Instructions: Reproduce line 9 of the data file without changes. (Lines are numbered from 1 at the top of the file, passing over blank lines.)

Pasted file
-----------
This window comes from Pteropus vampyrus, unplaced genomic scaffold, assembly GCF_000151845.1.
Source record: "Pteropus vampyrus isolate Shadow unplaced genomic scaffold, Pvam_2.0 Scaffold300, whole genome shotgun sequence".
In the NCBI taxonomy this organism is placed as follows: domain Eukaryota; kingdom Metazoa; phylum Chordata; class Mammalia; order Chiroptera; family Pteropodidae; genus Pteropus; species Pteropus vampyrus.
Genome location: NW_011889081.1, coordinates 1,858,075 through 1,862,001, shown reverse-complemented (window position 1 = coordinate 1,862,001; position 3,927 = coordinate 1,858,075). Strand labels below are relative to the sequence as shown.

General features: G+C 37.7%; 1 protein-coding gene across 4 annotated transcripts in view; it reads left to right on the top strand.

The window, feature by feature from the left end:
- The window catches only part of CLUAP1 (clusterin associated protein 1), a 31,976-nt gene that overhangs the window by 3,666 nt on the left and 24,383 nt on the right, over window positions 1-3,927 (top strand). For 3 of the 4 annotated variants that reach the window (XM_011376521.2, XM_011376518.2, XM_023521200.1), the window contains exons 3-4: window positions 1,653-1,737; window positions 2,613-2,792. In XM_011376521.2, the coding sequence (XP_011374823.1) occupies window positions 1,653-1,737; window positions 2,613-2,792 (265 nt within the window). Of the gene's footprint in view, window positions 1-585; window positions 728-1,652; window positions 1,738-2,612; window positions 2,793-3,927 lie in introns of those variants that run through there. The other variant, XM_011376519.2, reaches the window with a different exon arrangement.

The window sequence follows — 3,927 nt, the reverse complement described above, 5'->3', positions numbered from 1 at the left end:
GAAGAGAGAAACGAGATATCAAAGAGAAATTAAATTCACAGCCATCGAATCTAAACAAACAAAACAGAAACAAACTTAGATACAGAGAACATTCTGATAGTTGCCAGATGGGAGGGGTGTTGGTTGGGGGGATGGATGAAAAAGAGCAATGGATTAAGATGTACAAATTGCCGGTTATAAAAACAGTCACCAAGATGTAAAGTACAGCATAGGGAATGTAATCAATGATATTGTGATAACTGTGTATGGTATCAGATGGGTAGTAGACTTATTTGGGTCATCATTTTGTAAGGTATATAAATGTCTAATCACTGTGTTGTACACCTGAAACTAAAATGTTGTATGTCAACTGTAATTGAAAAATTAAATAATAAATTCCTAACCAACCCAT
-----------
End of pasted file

GAAGAGAGAAACGAGATATCAAAGAGAAATTAAATTCACAGCCATCGAATCTAAACAAACAAAACAGAAACAAACTTAGATACAGAGAACATTCTGATAGTTGCCAGATGGGAGGGGTGTTGGTTGGGGGGATGGATGAAAAAGAGCAATGGATTAAGATGTACAAATTGCCGGTTATAAAAACAGTCACCAAGATGTAAAGTACAGCATAGGGAATGTAATCAATGATATTGTGATAACTGTGTATGGTATCAGATGGGTAGTAGACTTATTTGGGTCATCATTTTGTAAGGTATATAAATGTCTAATCACTGTGTTGTACACCTGAAACTAAAATGTTGTATGTCAACTGTAATTGAAAAATTAAATAATAAATTCCTAACCAACCCAT